All Work and No Play…Daily Reflection / Produced by The High Calling
“Let’s go off by ourselves to a quiet place and rest awhile," Jesus said. He said this because there were so many people coming and going that Jesus and his apostles didn’t even have time to eat.
“I don’t know what’s wrong with me lately,” I confessed to my husband Brad over dinner recently. “I’ve got writer’s block or something. I feel like I’ve got nothing to say.”
For several weeks, I’d been scurrying to meet deadlines and balancing multiple writing projects. The words had been flowing, until, one day, they suddenly stopped.
“Well,” Brad said, laying down his fork, “what’s been going on? Have you done anything fun lately?”
Fun? How was there time for fun when my agent was waiting for the next draft of my book proposal? How was there time for fun when my newspaper column was due yesterday?
But Brad was right. I realized I hadn’t left the house in a week, aside from delivering and retrieving my two children from school. In the past two weeks I’d declined two invitations to have lunch with friends and cancelled a date night with my husband. I hadn’t talked to my sister or my best friend in more than fourteen days, my running shoes were collecting dust in the corner of my bedroom, and the novel I’d borrowed from the library sat untouched on my nightstand.
No wonder my creativity had dried up like a desert streambed. So focused was I on the demands of work, I’d stripped my life of all extraneous activities, including play.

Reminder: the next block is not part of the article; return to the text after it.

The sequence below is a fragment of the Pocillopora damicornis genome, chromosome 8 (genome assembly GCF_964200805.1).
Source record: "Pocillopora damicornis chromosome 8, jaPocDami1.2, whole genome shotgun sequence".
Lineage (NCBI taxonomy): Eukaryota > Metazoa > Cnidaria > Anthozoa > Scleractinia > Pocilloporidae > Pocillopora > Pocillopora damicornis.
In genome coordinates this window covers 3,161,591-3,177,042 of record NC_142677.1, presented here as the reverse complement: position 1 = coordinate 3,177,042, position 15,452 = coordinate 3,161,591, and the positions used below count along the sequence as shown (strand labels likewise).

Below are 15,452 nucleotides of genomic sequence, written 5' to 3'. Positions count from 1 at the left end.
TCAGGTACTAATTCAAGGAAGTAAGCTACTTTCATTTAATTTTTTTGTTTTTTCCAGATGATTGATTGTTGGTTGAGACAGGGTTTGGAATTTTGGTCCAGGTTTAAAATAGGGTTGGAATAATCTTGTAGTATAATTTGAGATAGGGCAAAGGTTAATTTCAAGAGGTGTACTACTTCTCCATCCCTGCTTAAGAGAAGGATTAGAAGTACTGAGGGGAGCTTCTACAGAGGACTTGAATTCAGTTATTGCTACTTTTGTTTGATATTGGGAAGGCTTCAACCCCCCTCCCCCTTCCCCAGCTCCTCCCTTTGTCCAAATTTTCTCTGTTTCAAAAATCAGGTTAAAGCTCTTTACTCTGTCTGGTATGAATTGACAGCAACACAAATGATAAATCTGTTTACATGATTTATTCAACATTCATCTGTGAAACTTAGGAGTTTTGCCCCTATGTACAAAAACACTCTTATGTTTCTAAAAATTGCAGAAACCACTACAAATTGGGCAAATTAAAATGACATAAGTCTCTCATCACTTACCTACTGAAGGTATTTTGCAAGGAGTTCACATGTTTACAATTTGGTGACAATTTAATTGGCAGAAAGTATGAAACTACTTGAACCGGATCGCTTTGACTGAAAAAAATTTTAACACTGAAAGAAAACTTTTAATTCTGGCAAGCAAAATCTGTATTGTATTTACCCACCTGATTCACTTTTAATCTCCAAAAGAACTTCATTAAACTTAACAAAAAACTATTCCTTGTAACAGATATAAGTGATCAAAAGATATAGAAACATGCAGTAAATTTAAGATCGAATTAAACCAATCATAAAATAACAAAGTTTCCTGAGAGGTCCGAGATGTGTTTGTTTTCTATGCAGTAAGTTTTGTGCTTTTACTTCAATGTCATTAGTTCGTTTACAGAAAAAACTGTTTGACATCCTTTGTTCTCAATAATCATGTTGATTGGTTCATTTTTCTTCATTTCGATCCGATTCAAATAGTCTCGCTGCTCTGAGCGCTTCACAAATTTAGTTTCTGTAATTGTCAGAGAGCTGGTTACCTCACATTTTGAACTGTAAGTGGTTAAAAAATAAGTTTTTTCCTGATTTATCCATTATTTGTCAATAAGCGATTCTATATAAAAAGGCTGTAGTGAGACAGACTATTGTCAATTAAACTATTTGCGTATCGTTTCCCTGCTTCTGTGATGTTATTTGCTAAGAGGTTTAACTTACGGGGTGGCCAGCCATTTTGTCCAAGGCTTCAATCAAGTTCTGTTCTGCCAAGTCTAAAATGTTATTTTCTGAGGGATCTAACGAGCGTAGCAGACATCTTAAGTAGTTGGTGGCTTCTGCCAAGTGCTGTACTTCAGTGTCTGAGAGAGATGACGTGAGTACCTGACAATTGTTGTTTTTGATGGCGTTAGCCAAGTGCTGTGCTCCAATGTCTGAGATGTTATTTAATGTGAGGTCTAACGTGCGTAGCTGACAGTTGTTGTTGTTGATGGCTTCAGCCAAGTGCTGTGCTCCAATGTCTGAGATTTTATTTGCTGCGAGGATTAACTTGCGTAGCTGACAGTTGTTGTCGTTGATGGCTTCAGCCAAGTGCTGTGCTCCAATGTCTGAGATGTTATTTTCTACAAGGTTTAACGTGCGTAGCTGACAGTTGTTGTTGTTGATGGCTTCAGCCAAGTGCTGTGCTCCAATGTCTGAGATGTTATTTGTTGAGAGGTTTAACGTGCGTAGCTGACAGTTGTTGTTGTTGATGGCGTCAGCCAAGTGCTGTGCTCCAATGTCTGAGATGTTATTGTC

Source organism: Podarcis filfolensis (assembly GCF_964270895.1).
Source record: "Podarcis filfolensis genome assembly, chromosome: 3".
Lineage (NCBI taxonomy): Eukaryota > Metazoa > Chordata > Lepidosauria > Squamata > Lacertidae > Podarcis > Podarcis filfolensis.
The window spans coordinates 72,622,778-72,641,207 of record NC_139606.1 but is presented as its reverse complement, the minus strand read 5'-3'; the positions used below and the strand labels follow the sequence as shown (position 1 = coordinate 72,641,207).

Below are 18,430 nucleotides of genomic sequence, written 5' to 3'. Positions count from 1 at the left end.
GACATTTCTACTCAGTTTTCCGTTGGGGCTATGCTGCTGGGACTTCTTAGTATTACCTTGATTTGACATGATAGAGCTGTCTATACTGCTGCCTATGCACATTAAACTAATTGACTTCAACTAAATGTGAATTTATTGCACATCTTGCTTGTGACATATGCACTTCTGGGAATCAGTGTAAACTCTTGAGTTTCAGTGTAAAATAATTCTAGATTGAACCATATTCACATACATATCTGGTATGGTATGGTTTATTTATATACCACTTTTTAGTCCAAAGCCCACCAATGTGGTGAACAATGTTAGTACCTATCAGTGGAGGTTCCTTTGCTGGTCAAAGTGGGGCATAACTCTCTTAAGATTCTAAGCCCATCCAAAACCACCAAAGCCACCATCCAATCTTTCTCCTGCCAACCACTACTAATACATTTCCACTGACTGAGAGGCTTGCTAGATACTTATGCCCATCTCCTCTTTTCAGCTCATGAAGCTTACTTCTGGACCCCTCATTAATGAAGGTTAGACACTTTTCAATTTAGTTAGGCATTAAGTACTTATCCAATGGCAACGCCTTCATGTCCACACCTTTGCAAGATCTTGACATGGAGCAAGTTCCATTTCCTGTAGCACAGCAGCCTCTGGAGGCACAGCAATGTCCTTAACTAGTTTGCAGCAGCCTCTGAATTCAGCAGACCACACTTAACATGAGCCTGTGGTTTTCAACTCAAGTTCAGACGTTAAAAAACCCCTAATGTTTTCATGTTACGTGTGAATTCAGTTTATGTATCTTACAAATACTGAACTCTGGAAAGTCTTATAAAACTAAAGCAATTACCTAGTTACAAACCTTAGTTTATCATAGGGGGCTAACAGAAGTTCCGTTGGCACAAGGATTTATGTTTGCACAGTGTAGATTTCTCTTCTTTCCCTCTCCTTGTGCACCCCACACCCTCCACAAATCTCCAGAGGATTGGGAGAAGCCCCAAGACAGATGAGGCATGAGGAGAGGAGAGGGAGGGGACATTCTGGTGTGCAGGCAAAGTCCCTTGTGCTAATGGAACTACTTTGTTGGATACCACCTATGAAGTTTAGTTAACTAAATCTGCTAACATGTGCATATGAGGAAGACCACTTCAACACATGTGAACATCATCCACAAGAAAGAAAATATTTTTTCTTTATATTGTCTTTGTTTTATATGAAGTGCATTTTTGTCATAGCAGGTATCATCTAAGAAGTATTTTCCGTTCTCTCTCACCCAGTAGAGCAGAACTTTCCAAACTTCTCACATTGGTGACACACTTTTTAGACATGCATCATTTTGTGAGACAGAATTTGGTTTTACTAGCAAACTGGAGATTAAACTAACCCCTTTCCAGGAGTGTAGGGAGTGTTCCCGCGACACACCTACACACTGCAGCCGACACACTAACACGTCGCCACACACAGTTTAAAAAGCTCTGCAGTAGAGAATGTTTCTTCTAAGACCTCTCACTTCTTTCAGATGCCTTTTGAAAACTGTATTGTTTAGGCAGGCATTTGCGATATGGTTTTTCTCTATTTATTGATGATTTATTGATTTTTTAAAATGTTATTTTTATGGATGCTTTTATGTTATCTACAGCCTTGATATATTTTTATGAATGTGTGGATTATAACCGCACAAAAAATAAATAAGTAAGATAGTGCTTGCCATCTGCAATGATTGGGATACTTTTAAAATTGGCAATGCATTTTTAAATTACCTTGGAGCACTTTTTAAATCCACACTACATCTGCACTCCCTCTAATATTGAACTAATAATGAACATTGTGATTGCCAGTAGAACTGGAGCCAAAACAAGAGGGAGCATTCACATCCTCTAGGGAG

Jesus understood that everyone—even those who don’t hold obviously creative jobs—needs to step away from the demands of work to rejuvenate. For example, when the disciples returned from a grueling ministry tour and reported to Jesus all they had accomplished, he urged them to take a break. “ ‘Let’s go off by ourselves to a quiet place and rest awhile’, ” he suggested. “He said this because there were so many people coming and going that Jesus and his apostles didn’t even have time to eat” (Mark 6:30-31).
They’d been working so relentlessly, Jesus and his disciples hadn’t even taken the time for a proper meal. Anyone who’s scarfed down a ham and cheese sandwich at her office desk or pulled through the drive-through en route to a meeting across town can relate to that.
With this in mind, and in spite of my looming deadlines, I met a friend for coffee this morning. As we wrapped our hands around warm mugs and bent close over the tiny table, we shared a little about our stresses and laughed a lot. It was only an hour, but when I returned to my desk I felt ready to work again. I placed my fingers on the keyboard, and the words came.
QUESTIONS FOR REFLECTION: Do you tend to step up production when you’re feeling overworked or up against a tight deadline? What are some small ways you can introduce play and rest into your busy schedule, even when you have a lot going on?
PRAYER: Lord, I know you didn’t intend for me to live a life dictated by my work. Help me recognize the ways I can find small moments of joy, rest, and play in my hectic life so that I can return to my work refreshed. Amen.
The Work of Play
Play is not just for kids. If you are under pressure in your work, a spirit of play can lead to balance, creativity, and good health. In our hyper-productive world, we need to learn how to play again—at home, on the job, and even in worship. This article is part of our series The Work of Play. If someone you know needs to rediscover the joy of play, invite them to the conversation on The High Calling.
Image courtesy of Laity Lodge Family Camp, one of our sister programs in The H. E. Butt Family Foundation.